SO YOU WANT to appreciate art. And you didn't take a course, or it didn't stick. Believe it or not, that's okay. Here are three homework assignments you can do right now, at your own pace, to make the art you see mean more to you.
Craft: Try Everything
With art as with drugs, the boldest approach is to "try everything once." Maybe you have tried your hand at practicing all forms of art, but if you somehow missed out in grade or grad school, do it now. Try drawing your dog. So many shades of brown: How to re-create them and where should they go? So many hairs... how to do those? He moved again, goddamnit. Try painting your houseplant. Sometimes green is green, but if you look closely, sometimes it's really brown or gold or gray. Try carving anything—even a smiley—out of a rubber eraser and stamping it on a piece of paper. You missed a chunk and now it looks all fucko. Try again. Guide a stack of fabric through a sewing machine. It's crooked. It's stuck. Pull out that seam. Dip prints in a darkroom. Carve a bar of soap with a pocketknife. You'll soon realize that making even the simplest thing isn't particularly easy. And once you've tried all the processes, I defy you to condescend to your grandma, to the craft-fair artisans, to the street portraitists, or the graffiti scrawlers. The fact that art gets made at all is a humanist miracle you're not fit to dismiss.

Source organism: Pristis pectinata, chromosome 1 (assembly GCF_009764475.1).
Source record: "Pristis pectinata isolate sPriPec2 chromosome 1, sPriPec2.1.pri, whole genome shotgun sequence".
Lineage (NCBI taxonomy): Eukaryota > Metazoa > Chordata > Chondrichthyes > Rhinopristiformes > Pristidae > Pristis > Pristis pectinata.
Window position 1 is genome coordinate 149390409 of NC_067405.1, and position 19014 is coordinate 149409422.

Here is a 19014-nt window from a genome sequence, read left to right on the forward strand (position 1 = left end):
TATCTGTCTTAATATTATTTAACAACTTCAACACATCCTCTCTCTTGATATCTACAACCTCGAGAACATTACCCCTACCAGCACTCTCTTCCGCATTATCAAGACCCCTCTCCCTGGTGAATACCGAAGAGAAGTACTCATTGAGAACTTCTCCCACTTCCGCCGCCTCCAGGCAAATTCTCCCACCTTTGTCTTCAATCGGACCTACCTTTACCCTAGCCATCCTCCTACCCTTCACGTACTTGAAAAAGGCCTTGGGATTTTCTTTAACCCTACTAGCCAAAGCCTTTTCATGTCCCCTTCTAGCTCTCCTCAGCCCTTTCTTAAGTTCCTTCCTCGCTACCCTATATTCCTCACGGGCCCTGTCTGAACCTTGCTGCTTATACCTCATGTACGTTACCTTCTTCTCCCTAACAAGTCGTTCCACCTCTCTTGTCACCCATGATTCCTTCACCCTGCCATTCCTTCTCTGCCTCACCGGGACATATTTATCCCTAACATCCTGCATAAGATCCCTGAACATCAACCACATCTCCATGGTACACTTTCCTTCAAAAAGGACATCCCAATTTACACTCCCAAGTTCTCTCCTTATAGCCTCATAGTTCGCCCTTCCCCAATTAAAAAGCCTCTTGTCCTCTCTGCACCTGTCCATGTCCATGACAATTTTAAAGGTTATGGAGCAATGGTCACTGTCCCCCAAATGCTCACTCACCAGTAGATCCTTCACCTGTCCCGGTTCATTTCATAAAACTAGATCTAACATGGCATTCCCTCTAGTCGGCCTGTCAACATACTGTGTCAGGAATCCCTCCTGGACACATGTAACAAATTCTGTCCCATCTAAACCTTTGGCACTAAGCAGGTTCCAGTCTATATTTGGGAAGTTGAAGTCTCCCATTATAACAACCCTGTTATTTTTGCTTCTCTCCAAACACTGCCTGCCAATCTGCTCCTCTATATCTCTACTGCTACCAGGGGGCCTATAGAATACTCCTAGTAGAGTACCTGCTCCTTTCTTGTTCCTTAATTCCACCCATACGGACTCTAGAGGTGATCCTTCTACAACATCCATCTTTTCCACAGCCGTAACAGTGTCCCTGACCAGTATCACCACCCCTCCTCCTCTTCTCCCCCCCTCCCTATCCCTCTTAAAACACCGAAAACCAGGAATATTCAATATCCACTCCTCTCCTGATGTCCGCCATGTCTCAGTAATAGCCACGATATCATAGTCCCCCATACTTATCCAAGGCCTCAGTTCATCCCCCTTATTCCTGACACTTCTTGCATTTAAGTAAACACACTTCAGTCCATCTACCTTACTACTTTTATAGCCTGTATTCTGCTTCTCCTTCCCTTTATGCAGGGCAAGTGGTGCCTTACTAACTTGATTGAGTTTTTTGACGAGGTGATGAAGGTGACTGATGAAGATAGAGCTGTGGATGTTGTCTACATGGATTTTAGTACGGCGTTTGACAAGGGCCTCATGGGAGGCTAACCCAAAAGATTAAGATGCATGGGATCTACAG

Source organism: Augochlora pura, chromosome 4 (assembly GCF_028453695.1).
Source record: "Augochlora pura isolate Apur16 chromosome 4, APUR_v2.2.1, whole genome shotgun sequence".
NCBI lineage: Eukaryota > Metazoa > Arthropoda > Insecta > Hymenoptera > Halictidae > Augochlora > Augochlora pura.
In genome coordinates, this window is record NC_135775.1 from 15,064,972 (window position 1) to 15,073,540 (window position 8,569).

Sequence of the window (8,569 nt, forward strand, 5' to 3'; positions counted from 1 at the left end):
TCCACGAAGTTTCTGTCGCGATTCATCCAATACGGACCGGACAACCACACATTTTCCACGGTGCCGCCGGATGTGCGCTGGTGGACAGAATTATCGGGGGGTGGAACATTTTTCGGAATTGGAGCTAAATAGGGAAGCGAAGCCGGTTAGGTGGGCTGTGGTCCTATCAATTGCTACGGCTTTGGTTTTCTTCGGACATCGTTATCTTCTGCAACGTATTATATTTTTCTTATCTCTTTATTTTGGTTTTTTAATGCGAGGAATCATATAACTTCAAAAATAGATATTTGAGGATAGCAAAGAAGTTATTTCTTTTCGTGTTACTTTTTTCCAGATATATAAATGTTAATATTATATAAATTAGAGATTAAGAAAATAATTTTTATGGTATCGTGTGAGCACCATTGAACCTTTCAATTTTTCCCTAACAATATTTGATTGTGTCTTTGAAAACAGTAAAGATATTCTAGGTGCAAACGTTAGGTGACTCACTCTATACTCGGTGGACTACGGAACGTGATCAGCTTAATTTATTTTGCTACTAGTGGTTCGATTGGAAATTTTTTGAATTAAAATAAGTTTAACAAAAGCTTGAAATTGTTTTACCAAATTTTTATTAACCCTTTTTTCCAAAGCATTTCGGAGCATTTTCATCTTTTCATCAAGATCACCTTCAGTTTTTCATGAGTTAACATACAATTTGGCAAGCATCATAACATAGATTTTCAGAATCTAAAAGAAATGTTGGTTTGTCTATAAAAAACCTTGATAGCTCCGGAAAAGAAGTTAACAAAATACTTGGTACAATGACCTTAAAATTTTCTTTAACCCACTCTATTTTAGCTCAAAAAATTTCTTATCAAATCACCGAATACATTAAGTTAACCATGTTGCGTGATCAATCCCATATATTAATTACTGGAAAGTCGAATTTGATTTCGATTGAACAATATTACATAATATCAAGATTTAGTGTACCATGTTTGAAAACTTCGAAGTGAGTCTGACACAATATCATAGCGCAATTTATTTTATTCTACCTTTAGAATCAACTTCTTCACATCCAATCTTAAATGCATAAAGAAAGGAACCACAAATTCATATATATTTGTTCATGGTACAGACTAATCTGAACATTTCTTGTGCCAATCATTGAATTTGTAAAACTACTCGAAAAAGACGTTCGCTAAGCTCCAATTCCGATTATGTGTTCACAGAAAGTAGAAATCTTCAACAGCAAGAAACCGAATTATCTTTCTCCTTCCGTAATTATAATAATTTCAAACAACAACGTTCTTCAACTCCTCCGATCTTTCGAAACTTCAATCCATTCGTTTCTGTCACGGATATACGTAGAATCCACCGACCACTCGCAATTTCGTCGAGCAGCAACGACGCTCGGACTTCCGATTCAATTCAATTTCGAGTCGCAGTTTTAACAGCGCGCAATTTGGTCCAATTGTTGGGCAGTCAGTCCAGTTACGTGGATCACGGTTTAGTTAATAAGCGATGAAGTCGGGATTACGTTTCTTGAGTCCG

Abstraction: Track Your Taste
You have a favorite color—at least one. And when you dress yourself, which everyone must do, you gravitate toward certain patterns, colors, and prints. You have a visual identity. You must. And that applies to everything you like. Make yourself four pieces of toast. They'll all be cooked to different darknesses and imprinted with different smoky shapes. I'm not talking the Virgin Mary here; I'm talking faint sepia blurs... and you'll prefer one aesthetic accident over the other. This is not rocket science; just point at one of the things and grunt, "Uh." Same as picking out a favorite stranger at a bar. Same as picking out a favorite apple from the pile. All the apples are dappled differently, and you happen to grab that one. Pick your abstract art like that.
Sometimes in art, just like home decor, you walk in and decide something's hideous and you hate it. BUT! What a relief to see something hideous that you hate that you don't have to fix, because it's someone else's art and not a real atrocity from life! Breathe. Leave. And keep looking for that apple.
Interpretation: Find Memories and Meanings
If there is something that looks wolf-like in a picture, it's okay that it reminds you of an indigenous myth, or a fairy tale, or your hairy best friend, or your angry boss, or your trip to Yellowstone... regardless of what the artist meant. The artist is putting down something, and you're picking up something. Even if those interpretations are not the same, in this context it doesn't count as a misunderstanding. That's what it means to say, "Art is subjective." Let it do whatever it does to you. Let it remind you of whatever. You'll enjoy it more.
Maybe these tips seem so obvious that you think I'm an idiot for even saying them. Or maybe you've dismissed them because they seem so goshdarned easy and intuitive that they couldn't be right. I'm just here to say, "No, seriously. There's a simple path to arts appreciation. I have taken it, and you can, too." The steps cost practically nothing, and it's never too late.